Twitter has proven itself effective in fields its creator Jack Dorsey never envisioned. Taking on social networking giants such as Facebook, Twitter offers something Facebook cannot: a fast paced environment where information can be shared almost instantly.  Facebook has, however, attempted to mimic Twitter with its recent redesign that has placed more emphasis on a user’s activity stream.  Using Twitter, people have reported that they are able to ask for information, ranging from a restaurant recommendation to a cure for the hiccups, and get responses immediately. Those with many followers could draw attention to a new hip gadget or poll users on their ideas of a new business proposal (with limited information of course).  Additional business uses include running searches through the tweets that are being broadcast to track conversations, gather information about products and identify trends.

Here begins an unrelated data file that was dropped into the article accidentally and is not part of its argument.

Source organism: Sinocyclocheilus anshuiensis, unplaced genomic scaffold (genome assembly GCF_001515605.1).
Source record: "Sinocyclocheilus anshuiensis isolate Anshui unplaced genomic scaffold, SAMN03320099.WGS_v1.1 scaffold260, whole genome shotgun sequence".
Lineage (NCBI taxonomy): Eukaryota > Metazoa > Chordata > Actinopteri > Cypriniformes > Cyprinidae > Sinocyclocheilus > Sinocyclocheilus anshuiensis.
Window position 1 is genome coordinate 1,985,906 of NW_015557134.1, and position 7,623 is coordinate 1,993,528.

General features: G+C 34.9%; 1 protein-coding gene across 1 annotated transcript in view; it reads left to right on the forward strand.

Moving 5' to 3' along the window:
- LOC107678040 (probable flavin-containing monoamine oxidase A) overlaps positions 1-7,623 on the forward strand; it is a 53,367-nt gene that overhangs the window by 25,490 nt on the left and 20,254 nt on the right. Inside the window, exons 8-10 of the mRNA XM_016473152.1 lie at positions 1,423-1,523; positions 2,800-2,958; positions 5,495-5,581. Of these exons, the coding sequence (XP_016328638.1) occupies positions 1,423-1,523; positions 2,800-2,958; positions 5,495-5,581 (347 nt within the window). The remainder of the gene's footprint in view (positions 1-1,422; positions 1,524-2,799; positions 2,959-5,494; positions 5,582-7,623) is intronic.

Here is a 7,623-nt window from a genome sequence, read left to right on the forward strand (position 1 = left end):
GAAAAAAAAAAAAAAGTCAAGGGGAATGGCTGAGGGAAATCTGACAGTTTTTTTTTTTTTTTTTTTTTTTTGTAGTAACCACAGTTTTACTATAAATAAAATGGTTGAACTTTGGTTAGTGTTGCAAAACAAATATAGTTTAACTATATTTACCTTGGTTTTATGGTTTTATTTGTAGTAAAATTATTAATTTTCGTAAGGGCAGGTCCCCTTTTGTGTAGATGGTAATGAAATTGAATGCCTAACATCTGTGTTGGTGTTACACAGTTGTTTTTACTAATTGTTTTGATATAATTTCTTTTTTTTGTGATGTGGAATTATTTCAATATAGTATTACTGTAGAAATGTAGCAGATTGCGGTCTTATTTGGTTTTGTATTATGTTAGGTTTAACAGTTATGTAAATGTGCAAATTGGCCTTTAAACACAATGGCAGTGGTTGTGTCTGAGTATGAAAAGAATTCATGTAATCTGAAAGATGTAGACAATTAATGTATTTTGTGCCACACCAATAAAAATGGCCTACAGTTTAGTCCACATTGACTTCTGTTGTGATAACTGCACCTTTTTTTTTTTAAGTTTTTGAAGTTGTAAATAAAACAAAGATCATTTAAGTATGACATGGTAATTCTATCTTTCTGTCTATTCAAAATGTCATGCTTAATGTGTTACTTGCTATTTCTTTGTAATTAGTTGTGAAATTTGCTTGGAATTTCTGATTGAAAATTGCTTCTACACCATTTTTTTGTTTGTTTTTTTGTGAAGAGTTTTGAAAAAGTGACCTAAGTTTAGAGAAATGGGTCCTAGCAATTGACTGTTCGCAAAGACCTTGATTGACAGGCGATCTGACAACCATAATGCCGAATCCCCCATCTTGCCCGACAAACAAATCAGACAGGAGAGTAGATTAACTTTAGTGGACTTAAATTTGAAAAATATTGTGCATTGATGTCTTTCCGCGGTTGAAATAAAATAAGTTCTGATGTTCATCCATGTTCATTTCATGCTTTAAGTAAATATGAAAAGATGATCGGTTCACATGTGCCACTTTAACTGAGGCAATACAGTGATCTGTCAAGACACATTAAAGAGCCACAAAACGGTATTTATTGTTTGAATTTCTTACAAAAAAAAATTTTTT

The membership in Twitter may number as many as five million (it does not disclose such figures). If a company could convert a small percentage, say 4% into followers, it would have the ability to communicate with 20,000 people through tweets. Twitter makes it very easy for a company to have a dialog with its customers and business partners.

Twitter may have originally been designed to update friends and family on one’s whereabouts (founder Jack Dorsey first called the system “Status”); however, with the extended availability to tweet and to be delivered daily updates of those you follow, Twitter has become much more. It is a pool of information that anyone with a computer, mobile phone, or even a Nintendo DS has access too. Friends may use it to meet for lunch, singles may use it to find others, and businesses may use it as a means to contact those they have not yet touched.